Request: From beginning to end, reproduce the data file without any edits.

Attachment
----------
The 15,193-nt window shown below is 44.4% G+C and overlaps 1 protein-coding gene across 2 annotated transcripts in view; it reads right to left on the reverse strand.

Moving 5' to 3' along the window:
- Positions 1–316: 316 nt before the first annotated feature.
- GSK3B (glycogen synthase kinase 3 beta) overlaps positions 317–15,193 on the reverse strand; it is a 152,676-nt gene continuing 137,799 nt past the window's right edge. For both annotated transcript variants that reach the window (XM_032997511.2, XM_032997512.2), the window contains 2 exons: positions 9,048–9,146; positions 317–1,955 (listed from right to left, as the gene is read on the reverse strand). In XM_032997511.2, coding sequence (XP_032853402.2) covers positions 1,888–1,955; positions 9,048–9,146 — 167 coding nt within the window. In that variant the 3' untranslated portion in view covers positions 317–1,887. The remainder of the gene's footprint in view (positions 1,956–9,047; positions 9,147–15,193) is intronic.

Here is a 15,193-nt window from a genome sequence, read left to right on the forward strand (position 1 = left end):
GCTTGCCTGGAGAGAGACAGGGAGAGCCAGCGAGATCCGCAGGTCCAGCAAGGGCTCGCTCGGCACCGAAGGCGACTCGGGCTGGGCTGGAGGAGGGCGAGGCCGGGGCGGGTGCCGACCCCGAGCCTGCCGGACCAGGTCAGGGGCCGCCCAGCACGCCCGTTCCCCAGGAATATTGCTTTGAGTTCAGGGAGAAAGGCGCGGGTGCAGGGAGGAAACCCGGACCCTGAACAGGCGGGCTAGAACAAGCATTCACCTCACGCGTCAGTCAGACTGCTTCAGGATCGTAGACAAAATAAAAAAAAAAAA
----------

The 15,193-nt window shown below is 44.4% G+C and overlaps 1 protein-coding gene across 2 annotated transcripts in view; it reads right to left on the reverse strand.

Moving 5' to 3' along the window:
- Positions 1–316: 316 nt before the first annotated feature.
- GSK3B (glycogen synthase kinase 3 beta) overlaps positions 317–15,193 on the reverse strand; it is a 152,676-nt gene continuing 137,799 nt past the window's right edge. For both annotated transcript variants that reach the window (XM_032997511.2, XM_032997512.2), the window contains 2 exons: positions 9,048–9,146; positions 317–1,955 (listed from right to left, as the gene is read on the reverse strand). In XM_032997511.2, coding sequence (XP_032853402.2) covers positions 1,888–1,955; positions 9,048–9,146 — 167 coding nt within the window. In that variant the 3' untranslated portion in view covers positions 317–1,887. The remainder of the gene's footprint in view (positions 1,956–9,047; positions 9,147–15,193) is intronic.

Here is a 15,193-nt window from a genome sequence, read left to right on the forward strand (position 1 = left end):
GCTTGCCTGGAGAGAGACAGGGAGAGCCAGCGAGATCCGCAGGTCCAGCAAGGGCTCGCTCGGCACCGAAGGCGACTCGGGCTGGGCTGGAGGAGGGCGAGGCCGGGGCGGGTGCCGACCCCGAGCCTGCCGGACCAGGTCAGGGGCCGCCCAGCACGCCCGTTCCCCAGGAATATTGCTTTGAGTTCAGGGAGAAAGGCGCGGGTGCAGGGAGGAAACCCGGACCCTGAACAGGCGGGCTAGAACAAGCATTCACCTCACGCGTCAGTCAGACTGCTTCAGGATCGTAGACAAAATAAAAAAAAAAAA